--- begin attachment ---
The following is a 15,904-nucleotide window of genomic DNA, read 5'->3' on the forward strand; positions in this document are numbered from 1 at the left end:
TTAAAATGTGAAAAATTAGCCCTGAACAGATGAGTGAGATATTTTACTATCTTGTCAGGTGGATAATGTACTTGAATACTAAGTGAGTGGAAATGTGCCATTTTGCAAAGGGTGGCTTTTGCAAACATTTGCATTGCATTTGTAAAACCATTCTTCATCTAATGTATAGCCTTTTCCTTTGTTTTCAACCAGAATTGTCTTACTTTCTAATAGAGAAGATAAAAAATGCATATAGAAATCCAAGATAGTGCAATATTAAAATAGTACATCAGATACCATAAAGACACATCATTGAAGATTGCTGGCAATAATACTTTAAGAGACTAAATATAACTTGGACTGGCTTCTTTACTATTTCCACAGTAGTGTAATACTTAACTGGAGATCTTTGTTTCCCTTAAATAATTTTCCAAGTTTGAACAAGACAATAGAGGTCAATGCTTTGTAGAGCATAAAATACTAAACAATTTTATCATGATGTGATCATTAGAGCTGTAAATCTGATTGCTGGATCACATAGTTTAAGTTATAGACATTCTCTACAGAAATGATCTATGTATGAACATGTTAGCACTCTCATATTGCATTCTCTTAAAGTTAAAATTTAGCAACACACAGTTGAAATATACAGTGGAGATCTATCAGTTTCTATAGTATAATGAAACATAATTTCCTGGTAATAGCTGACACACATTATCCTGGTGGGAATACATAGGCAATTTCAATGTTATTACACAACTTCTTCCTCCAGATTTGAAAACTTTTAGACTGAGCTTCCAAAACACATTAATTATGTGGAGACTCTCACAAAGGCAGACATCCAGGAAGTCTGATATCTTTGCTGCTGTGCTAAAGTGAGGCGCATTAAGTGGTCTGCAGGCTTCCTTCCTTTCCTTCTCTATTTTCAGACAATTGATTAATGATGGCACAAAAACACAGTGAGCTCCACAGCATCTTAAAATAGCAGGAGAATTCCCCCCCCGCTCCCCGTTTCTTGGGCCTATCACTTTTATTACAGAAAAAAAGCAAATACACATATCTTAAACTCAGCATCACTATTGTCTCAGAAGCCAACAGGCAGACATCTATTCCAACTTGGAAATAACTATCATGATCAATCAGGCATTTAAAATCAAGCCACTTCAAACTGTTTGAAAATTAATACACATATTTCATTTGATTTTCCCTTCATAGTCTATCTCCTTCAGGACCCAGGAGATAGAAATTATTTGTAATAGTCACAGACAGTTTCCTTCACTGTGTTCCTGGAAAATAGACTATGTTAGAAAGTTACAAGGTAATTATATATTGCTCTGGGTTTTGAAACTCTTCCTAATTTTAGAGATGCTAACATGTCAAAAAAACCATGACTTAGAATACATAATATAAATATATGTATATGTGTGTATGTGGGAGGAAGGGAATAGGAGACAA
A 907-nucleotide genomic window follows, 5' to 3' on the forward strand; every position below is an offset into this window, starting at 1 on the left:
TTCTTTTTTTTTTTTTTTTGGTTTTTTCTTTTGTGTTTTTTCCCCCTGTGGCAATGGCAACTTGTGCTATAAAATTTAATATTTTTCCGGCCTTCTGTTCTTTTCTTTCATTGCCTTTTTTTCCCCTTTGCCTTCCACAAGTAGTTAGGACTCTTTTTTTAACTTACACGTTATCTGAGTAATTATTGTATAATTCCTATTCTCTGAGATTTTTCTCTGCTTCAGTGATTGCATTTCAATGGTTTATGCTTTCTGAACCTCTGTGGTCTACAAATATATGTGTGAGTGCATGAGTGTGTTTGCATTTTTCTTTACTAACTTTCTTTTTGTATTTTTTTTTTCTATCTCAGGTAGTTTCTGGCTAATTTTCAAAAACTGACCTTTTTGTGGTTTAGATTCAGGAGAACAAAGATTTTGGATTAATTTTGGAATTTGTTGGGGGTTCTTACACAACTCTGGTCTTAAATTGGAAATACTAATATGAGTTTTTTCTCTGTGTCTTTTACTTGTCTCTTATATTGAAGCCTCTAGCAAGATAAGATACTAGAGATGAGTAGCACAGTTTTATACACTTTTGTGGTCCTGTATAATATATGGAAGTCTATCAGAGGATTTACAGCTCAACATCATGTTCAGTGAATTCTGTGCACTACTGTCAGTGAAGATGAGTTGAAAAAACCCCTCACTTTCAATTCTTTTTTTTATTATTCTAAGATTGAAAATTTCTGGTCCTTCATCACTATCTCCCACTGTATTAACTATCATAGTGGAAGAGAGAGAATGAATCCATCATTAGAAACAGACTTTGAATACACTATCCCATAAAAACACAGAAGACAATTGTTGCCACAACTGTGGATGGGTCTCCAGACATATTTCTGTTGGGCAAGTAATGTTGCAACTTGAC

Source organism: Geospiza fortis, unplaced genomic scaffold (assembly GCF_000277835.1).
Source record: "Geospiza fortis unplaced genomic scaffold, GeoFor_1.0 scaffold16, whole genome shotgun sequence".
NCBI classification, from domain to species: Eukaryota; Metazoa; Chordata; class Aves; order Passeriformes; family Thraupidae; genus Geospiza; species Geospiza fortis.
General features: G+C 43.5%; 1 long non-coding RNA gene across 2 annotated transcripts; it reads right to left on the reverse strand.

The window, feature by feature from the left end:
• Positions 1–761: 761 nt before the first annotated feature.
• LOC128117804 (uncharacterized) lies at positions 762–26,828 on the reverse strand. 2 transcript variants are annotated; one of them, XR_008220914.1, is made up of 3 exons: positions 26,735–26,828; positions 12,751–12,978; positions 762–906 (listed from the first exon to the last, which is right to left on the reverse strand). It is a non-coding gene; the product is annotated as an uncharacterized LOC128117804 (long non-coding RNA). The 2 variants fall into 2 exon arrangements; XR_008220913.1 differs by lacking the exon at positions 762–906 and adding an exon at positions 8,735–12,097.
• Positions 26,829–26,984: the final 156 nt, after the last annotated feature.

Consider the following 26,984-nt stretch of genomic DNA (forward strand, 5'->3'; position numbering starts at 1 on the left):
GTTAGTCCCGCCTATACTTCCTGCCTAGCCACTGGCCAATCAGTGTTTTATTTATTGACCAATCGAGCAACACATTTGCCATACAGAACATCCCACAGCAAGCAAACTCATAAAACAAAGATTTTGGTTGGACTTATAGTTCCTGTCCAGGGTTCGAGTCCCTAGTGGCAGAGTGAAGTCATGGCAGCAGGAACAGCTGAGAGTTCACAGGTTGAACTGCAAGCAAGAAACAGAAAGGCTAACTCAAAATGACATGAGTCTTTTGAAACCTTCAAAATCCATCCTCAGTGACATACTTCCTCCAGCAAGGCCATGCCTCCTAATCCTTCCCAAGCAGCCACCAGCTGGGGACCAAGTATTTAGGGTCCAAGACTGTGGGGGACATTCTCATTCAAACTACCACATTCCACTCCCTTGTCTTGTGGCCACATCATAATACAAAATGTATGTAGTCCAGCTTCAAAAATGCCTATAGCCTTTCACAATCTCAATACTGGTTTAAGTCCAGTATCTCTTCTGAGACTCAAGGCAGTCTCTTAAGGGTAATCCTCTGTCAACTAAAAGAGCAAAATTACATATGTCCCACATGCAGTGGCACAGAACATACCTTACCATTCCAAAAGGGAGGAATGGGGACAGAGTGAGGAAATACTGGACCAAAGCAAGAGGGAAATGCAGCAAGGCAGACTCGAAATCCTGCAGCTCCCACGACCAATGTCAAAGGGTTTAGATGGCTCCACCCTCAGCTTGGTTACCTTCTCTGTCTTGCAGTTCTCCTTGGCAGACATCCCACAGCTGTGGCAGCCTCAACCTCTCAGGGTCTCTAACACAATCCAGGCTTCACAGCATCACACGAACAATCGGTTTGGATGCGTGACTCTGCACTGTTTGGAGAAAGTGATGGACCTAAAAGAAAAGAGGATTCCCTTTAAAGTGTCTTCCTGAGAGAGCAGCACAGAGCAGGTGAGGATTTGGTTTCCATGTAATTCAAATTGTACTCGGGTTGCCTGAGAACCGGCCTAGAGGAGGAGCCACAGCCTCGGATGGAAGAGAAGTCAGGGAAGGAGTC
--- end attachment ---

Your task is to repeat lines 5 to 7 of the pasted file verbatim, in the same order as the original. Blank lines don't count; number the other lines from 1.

Source organism: Geospiza fortis, unplaced genomic scaffold (assembly GCF_000277835.1).
Source record: "Geospiza fortis unplaced genomic scaffold, GeoFor_1.0 scaffold16, whole genome shotgun sequence".
NCBI classification, from domain to species: Eukaryota; Metazoa; Chordata; class Aves; order Passeriformes; family Thraupidae; genus Geospiza; species Geospiza fortis.